Artist: Jane Weibel
Exhibition: Psycho Cycle
Gallery: CSULB School of Art, Gatov Gallery-East, Gatov Gallery-West
About the Artist:
Jane Weibel is an undergraduate at CSULB and is aiming for her BA in ceramics. She started ceramics a long time ago, just taking a class to fulfill her needed GE’s. As time went on, she began to grow a passion for ceramics, from making the traditional pots and vases to making beautiful sculptures. Her art takes inspiration from her life, using experiences and memories to create her pieces, as well as inspiration from other artists. She started her ceramics career in community college in San Diego, and then worked her way to CSULB. As her time here at CSULB is nearing an end, Weibel is looking forward to grad school, having her sights on UCLA.
Although Weibel is getting her BA in ceramics, this gallery that she produced had a collection of mixed media. Her gallery, named Psycho Cycle, had photographs, sculptures, and overall interesting pieces that all conveyed her overall message. One piece that I was very interested in was the line of photographs connected by a clip. It showed the process of women lifting up rocks. One photo would have a women squatting, the next would have the women pulling up the rock, and the sequence would just continue. Another interesting piece of hers was the photograph of a women in between a hanging 3D stone and the 3D fire.
In her message towards the audience, she bluntly says, “I am a Feminist.” She acknowledges that the phrase is deeply stigmatized by society and that she felt somewhat uneasy for proclaiming such a title. Through her first-hand experiences, she created this gallery to explore the emotions of women and the troubles they face because of their gender. For example, the women between the rock and the fire was to symbolize how no matter what, a women cannot escape her troubles no matter how hard she tries; her gender will always be the source of her problems. Relating this back to her own personal experience, Weibel told us a story of how she was treated differently because she was a woman. She noticed this contrast while shopping at Home Depot for her art supplies. Because she was a woman, she was treated as if she didn’t know what to look for or how to use the supplies they had at Home Depot. She also explained to us that she knew it was a very minute contrast and that she knew they were trying to be friendly, but it was the fact that it was ingrained in their minds, because of society, that she didn’t know how to use tools. And these minute contrasts build up over time and happens over and over again where it would have a large impact on society’s perspective of woman. For example, one could say, “Oh, women don’t know how to use tools”. From there, one could jump to, “Oh, women don’t know how to do build things”, and finally, “Oh, women can’t do it”. Throughout her gallery, Weibel expresses her feelings of society trapping women specifically because of their gender.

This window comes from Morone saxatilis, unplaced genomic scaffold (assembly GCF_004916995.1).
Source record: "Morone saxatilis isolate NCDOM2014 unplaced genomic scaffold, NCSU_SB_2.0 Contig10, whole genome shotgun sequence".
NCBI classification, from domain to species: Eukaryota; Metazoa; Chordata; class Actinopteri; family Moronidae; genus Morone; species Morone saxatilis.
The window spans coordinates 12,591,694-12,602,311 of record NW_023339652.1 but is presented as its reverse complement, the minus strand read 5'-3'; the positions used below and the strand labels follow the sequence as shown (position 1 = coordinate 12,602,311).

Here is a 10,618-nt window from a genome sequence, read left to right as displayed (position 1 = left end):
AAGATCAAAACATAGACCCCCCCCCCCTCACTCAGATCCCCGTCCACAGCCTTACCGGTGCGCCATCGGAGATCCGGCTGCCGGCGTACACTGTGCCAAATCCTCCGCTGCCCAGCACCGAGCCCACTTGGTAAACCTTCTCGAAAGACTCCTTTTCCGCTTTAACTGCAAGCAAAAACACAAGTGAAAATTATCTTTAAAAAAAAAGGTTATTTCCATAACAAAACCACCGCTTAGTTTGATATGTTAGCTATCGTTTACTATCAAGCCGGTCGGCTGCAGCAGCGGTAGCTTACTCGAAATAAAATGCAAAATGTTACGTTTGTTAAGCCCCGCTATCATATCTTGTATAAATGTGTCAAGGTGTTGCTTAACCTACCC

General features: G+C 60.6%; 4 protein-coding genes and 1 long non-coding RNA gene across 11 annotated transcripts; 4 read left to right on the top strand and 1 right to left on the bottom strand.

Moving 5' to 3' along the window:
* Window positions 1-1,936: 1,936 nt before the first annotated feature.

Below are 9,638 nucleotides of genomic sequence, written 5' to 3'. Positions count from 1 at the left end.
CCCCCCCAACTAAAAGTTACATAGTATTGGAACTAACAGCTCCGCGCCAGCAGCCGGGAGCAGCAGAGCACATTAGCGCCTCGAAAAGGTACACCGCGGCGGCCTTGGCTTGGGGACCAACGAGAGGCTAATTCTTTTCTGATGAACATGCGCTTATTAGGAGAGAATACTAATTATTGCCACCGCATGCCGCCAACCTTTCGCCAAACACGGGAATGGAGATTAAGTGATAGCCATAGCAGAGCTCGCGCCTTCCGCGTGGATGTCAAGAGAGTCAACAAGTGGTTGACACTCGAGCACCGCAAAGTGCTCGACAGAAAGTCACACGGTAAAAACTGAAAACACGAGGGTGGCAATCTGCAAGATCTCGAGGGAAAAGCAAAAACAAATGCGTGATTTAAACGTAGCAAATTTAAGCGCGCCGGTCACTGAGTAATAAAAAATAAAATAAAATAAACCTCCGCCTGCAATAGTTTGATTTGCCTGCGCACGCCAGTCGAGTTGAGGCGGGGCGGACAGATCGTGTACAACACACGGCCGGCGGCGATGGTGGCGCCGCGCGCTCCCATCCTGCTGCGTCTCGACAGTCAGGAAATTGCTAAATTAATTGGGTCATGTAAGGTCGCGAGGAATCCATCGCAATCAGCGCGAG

When I first walked into the gallery, I was a little confused. I saw the rock and fire, I saw a shredder, I saw a colorful house made out of plastic wires, and I didn’t know what it all meant. Later, when I found her letter to the audience, I knew the message she wanted to convey to her audience. However, after talking to her, I then realized what she wanted to symbolize through each art piece. Each art piece symbolized a different aspect of how women are oppressed. I really liked how she chose to convey this message because instead of just looking at it and thinking “gender inequality” or “women oppression”, her art pieces actually make you stand there for a minute and think. Overall, I enjoyed the aesthetics and the unique atmosphere of Weibel’s gallery and wish her all the best in future endeavors.